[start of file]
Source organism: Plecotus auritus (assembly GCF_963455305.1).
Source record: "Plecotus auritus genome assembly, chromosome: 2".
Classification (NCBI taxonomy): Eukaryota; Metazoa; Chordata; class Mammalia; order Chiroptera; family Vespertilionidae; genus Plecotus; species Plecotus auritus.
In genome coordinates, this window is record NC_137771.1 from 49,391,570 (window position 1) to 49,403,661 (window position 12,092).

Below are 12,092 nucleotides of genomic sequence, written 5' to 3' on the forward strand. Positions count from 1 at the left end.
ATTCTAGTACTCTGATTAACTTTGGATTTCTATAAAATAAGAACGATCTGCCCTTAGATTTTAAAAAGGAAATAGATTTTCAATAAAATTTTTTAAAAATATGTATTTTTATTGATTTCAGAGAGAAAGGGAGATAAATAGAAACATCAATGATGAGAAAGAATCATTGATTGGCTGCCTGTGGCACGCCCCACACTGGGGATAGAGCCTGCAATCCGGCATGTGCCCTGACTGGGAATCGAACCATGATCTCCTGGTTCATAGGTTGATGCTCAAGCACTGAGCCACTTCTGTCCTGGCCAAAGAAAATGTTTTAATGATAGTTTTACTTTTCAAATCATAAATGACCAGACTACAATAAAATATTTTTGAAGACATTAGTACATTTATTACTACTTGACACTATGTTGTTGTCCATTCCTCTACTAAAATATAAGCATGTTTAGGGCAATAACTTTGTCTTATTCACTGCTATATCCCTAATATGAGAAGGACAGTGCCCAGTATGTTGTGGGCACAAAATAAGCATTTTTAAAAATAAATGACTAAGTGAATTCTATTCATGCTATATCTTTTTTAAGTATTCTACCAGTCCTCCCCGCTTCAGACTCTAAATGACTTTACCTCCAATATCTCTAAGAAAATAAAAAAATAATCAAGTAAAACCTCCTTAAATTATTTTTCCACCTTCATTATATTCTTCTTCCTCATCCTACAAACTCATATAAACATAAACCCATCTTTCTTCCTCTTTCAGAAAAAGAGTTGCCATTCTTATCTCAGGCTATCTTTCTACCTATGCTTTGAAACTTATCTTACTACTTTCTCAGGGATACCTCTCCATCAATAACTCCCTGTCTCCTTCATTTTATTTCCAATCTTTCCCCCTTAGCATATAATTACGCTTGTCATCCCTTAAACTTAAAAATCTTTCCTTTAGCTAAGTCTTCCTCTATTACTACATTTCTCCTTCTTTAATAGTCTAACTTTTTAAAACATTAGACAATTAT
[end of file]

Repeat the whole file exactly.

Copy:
Source organism: Plecotus auritus (assembly GCF_963455305.1).
Source record: "Plecotus auritus genome assembly, chromosome: 2".
Classification (NCBI taxonomy): Eukaryota; Metazoa; Chordata; class Mammalia; order Chiroptera; family Vespertilionidae; genus Plecotus; species Plecotus auritus.
In genome coordinates, this window is record NC_137771.1 from 49,391,570 (window position 1) to 49,403,661 (window position 12,092).

Below are 12,092 nucleotides of genomic sequence, written 5' to 3' on the forward strand. Positions count from 1 at the left end.
ATTCTAGTACTCTGATTAACTTTGGATTTCTATAAAATAAGAACGATCTGCCCTTAGATTTTAAAAAGGAAATAGATTTTCAATAAAATTTTTTAAAAATATGTATTTTTATTGATTTCAGAGAGAAAGGGAGATAAATAGAAACATCAATGATGAGAAAGAATCATTGATTGGCTGCCTGTGGCACGCCCCACACTGGGGATAGAGCCTGCAATCCGGCATGTGCCCTGACTGGGAATCGAACCATGATCTCCTGGTTCATAGGTTGATGCTCAAGCACTGAGCCACTTCTGTCCTGGCCAAAGAAAATGTTTTAATGATAGTTTTACTTTTCAAATCATAAATGACCAGACTACAATAAAATATTTTTGAAGACATTAGTACATTTATTACTACTTGACACTATGTTGTTGTCCATTCCTCTACTAAAATATAAGCATGTTTAGGGCAATAACTTTGTCTTATTCACTGCTATATCCCTAATATGAGAAGGACAGTGCCCAGTATGTTGTGGGCACAAAATAAGCATTTTTAAAAATAAATGACTAAGTGAATTCTATTCATGCTATATCTTTTTTAAGTATTCTACCAGTCCTCCCCGCTTCAGACTCTAAATGACTTTACCTCCAATATCTCTAAGAAAATAAAAAAATAATCAAGTAAAACCTCCTTAAATTATTTTTCCACCTTCATTATATTCTTCTTCCTCATCCTACAAACTCATATAAACATAAACCCATCTTTCTTCCTCTTTCAGAAAAAGAGTTGCCATTCTTATCTCAGGCTATCTTTCTACCTATGCTTTGAAACTTATCTTACTACTTTCTCAGGGATACCTCTCCATCAATAACTCCCTGTCTCCTTCATTTTATTTCCAATCTTTCCCCCTTAGCATATAATTACGCTTGTCATCCCTTAAACTTAAAAATCTTTCCTTTAGCTAAGTCTTCCTCTATTACTACATTTCTCCTTCTTTAATAGTCTAACTTTTTAAAACATTAGACAATTAT